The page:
I started training dogs seriously over 20 years ago. Today I am lucky enough to be surrounded by friends who enjoy the time they spend with their dogs and who enjoy dog training. I am also lucky enough to own and manage Telling Tails Training Center and Yellow Snow Dog Gear, both businesses relating to mans best friend.
Recently I received an email from one of my students. I don't teach many classes, but right now I am teaching a therapy dog class. The main purpose of the email was to let me know that she and her husband were not going to be in class. The body of the email, however, contained so much more.
The message eliquently talked about how much they were enjoying the class. She spoke of the many classes they had taken and how they were especially enjoying and learning form this one. She said lots of very nice things about me and her complements couldn't have come in a more timely manner.
It's been a long year with various medical issues that have kept me from teaching. In addition, the dealth of my competition obedience partner, Maggie, took me very quickly out of the dog training classroom. For a while I was all caught up in a cacoon of sorts. As I struggle a bit with getting back into the swing of things, her words reminded me why I love what I do, and they pushed me forward to continue to do it.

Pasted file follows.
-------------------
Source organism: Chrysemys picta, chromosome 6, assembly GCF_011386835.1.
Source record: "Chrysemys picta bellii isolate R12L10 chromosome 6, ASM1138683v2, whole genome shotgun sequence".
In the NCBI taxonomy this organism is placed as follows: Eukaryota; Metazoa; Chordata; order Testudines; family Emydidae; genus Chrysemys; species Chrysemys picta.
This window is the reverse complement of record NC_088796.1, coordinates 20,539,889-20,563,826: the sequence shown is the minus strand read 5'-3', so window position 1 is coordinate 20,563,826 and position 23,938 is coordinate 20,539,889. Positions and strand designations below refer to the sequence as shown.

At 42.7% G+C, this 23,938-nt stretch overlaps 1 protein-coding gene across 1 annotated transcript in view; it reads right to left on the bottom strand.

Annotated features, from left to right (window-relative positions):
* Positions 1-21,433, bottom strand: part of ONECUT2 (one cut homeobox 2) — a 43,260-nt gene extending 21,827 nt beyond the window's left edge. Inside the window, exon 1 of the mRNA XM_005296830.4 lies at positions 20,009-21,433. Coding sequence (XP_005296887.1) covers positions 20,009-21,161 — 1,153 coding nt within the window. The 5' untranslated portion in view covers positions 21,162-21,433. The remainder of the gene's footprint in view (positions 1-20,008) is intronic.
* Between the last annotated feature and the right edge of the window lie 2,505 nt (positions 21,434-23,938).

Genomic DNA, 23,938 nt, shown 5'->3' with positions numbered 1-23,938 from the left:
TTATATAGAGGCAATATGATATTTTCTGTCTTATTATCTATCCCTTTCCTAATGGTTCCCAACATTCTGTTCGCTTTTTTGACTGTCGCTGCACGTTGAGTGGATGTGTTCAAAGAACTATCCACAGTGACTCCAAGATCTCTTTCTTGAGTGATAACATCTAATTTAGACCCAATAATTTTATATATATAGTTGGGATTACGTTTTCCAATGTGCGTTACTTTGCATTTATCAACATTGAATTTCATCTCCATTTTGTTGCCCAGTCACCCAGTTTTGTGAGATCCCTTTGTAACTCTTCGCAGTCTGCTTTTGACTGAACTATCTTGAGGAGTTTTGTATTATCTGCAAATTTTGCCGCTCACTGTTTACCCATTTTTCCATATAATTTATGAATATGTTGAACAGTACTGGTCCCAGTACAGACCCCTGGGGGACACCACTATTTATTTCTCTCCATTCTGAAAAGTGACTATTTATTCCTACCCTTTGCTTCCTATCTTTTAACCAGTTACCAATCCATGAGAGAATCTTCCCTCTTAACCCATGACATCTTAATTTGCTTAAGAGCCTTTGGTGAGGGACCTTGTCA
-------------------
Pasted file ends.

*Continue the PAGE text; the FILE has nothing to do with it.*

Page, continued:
I'm sure everyone has had moments when people expressed appreciation for something they have done. If you have had those moments, you can certainly appreciate how wonderfully they make you feel. Not only did I feel excited to go to class but I also wanted to do my best when I got there.
While we teach our students that their positive reaction to their dogs good behaviors will help increase the likelyhood of their dogs repeating that good behavior, I was once again reminded that the principles of these teachings work in the two legged world as well. The power of a possitive thought is staggering. While for people it isn't literally a click and treat, the principle are still the same.
In dog training we teach these lessions in each and every class. We don't nearly spend enough time teaching the same lessons to people. And so I would like to say thanks to anyone who has been kind enough to share their appreciation with those that have assisted, served, consoled, befriended, given a gift, or taught you something.